The emergency amendments relate to timekeeping requirements for exempt employees and statutory language regarding pay notice requirements.

On February 3, the Council of the District of Columbia passed emergency and temporary amendments to the Wage Theft Prevention Act of 2014 (the Act). The amendments address timekeeping requirements for exempt employees contained in the original Act as well as certain statutory language regarding pay notice requirements. The amendments await D.C. Mayor Muriel Bowser’s signature before going into effect. The Act is projected to become effective on February 26 after a 30-day congressional review, and the amendments will apply immediately. The Act implements new notice and record-keeping requirements for D.C. employers, amends several existing employment laws, and increases penalties for violations of those laws.

Pay Notice Requirements

Within 90 days of the Act’s effective date, D.C. employers are required to provide each employee with a written notice that contains specific wage information, including the employee’s regular pay rate, the basis of that rate (e.g., hourly, biweekly, or monthly), and the regular designated payday. Employers are required to provide an amended notice to each employee any time that any of the employee’s or employer’s listed information changes.

The Act previously contained a requirement that employers provide the notice in employees’ primary language. That requirement was clarified in the February 3 amendments to state that employers must provide employees with written notice in both English and a non-English language if two requirements are met: (1) the mayor has issued a sample notice template in the second language and (2) the employer knows that the second language is the employee’s primary language or the employee requests a notice form in that second language.

Once the Act is effective, employers must immediately provide all new employees with written notice upon hiring. In addition, the Act sets forth specific notice requirements for temporary staffing firms, requiring that they provide notice at either the initial interview or time of hire for employees and those who are assigned to perform work or provide services for another organization.

The mayor will issue a template of the notice for employers to use within 60 days of the Act’s effective date. However, this could still leave a gap where employers are required to provide notice to new employees before a template is available.

Clarification Regarding Exempt Employees

The Act amends the Wage Payment and Wage Collection Law (WPWCL) to broaden the definition of “employee” to include exempt employees. This definition’s revision caused exempt employees to originally be subject to the same wage payment requirements as nonexempt employees. The February 3 amendments expressly carved out exempt employees from the requirement that employers pay all wages to an employee at least twice per calendar month. However, some new requirements for exempt employees remain, including a requirement that they be paid wages earned the day after termination or, upon resignation, on the next regular payday or within seven days from the date of resignation, whichever is earlier.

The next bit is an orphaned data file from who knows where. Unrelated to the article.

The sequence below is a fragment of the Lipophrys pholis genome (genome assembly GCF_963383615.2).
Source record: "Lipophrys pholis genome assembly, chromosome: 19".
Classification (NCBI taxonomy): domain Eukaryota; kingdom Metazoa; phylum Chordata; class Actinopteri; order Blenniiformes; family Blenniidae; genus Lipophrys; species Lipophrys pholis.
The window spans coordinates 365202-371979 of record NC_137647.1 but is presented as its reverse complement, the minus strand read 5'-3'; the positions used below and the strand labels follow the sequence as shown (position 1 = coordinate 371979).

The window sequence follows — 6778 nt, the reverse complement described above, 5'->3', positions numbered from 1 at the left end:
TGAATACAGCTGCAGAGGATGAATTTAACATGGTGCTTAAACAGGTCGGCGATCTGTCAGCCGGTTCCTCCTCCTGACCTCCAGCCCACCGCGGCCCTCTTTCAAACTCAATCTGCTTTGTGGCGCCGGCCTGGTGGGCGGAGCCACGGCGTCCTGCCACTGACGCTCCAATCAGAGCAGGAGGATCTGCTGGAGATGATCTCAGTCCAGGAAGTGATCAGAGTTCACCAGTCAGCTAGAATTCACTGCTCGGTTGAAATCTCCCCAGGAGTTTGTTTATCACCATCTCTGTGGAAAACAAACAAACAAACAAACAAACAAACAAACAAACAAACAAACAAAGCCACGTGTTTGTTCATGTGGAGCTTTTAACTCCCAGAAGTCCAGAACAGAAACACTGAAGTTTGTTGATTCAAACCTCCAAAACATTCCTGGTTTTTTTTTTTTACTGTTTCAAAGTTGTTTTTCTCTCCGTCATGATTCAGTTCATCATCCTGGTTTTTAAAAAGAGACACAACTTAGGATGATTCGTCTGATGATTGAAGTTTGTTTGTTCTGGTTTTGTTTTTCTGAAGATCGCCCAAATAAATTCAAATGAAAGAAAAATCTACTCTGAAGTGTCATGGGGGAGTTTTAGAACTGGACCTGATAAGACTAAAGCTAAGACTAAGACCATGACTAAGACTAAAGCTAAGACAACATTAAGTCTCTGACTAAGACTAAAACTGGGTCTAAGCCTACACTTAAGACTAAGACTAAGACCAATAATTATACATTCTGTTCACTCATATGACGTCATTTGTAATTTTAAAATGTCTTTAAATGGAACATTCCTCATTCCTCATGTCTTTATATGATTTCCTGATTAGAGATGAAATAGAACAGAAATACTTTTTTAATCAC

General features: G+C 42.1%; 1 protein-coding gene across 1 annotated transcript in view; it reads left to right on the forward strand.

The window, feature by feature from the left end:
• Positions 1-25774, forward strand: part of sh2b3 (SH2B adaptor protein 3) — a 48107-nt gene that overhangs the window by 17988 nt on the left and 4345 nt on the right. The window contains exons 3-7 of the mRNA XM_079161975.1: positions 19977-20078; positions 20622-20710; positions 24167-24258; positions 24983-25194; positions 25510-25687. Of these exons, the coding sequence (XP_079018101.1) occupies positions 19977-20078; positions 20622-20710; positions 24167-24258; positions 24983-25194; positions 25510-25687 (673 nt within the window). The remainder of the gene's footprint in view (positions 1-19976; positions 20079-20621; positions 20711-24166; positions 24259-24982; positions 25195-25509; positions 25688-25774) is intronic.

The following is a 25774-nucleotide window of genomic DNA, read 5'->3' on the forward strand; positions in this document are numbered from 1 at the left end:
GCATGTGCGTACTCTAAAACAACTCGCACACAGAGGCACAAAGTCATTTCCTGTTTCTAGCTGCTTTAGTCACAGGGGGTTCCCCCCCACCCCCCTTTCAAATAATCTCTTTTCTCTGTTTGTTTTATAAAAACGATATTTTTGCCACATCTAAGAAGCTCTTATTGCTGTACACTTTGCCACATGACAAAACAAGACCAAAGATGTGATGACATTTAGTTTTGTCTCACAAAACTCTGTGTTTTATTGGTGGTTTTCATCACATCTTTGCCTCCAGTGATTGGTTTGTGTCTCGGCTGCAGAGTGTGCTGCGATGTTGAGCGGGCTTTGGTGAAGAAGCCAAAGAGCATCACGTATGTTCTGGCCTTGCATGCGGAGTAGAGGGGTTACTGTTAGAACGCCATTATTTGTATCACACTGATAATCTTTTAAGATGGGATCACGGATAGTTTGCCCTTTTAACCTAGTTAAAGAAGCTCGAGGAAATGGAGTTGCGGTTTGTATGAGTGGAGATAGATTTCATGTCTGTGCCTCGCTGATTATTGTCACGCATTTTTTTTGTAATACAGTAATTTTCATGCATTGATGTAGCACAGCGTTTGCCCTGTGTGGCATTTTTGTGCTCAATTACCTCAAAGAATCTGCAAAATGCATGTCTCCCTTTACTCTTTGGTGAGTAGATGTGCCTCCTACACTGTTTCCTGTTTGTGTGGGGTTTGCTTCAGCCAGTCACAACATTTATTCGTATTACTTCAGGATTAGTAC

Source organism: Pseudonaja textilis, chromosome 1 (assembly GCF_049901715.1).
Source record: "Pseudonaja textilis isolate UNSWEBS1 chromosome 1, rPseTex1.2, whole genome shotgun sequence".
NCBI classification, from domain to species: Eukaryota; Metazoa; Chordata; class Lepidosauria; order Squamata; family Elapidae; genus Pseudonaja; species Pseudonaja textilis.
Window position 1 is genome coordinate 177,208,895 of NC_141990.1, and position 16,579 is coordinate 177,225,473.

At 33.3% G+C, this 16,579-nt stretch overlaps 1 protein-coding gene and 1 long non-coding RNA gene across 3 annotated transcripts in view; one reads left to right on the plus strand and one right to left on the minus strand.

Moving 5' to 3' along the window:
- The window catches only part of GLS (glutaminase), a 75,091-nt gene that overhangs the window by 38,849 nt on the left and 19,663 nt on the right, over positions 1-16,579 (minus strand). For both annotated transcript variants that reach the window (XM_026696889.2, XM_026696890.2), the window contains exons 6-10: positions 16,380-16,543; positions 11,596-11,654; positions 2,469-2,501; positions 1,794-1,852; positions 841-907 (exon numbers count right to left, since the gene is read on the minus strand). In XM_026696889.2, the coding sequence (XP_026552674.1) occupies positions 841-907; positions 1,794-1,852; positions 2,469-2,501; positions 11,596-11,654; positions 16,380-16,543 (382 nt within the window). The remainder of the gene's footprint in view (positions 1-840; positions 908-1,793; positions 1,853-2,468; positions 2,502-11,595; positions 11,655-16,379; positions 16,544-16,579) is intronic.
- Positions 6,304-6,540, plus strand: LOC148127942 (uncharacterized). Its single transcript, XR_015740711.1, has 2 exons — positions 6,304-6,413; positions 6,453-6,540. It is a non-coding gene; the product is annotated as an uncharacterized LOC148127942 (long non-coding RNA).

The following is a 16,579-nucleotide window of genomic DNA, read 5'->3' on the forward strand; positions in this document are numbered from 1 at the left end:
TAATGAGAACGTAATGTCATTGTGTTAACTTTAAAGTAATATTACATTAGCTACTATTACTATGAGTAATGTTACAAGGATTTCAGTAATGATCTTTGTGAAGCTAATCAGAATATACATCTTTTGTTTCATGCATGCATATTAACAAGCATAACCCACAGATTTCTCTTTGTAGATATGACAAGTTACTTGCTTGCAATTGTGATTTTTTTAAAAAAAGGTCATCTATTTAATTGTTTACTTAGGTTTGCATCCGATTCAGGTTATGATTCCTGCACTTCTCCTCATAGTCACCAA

Amended Timekeeping Requirement

The Act amends existing timekeeping requirements for employers and requires employers to keep records of the precise time worked each day and each workweek by employees. The Act originally included this provision for exempt and nonexempt employees. The amendments now specify that the new timekeeping requirements apply only to non-exempt employees.

Posting Requirement

The Act requires that employers post a copy or summary of the Minimum Wage Revision Act and the new notice requirements in a conspicuous and accessible place. However, employers are not liable for failure to post the notice if the mayor has failed to provide the notice to employers within 60 days of the Act’s effective date.

Expansion of Remedies and Penalties

The Act contains several provisions that make it easier for a covered employee to pursue remedies against his or her employer, including a private right of action for violations of the WPWCL, Living Wage Act, Minimum Wage Revision Act, and Accrued Sick and Safe Leave Act.

The penalties for a violation of the Act are severe and include new penalties for negligent violations as well as willful violations, increased penalties, civil penalties in some cases, and the loss or suspension of an employer’s business licenses.

Anti-retaliation Provisions

The Act broadens existing anti-retaliation provisions of D.C. law by prohibiting discrimination or retaliation against any employee and creates a rebuttable presumption of retaliation if an employer, or any person acting on behalf of an employer, takes any adverse action against an employee within 90 days of the employee engaging in protected activity.

Implications

The Act has important implications for employers in the District of Columbia. Employers should carefully review all wage and payment procedures to ensure that their policies comply with D.C. laws, particularly those regarding pay notice and recordkeeping requirements that become effective upon the Act’s effective date. It is critical that employers take steps now to be in compliance when the law is projected to become effective in late February.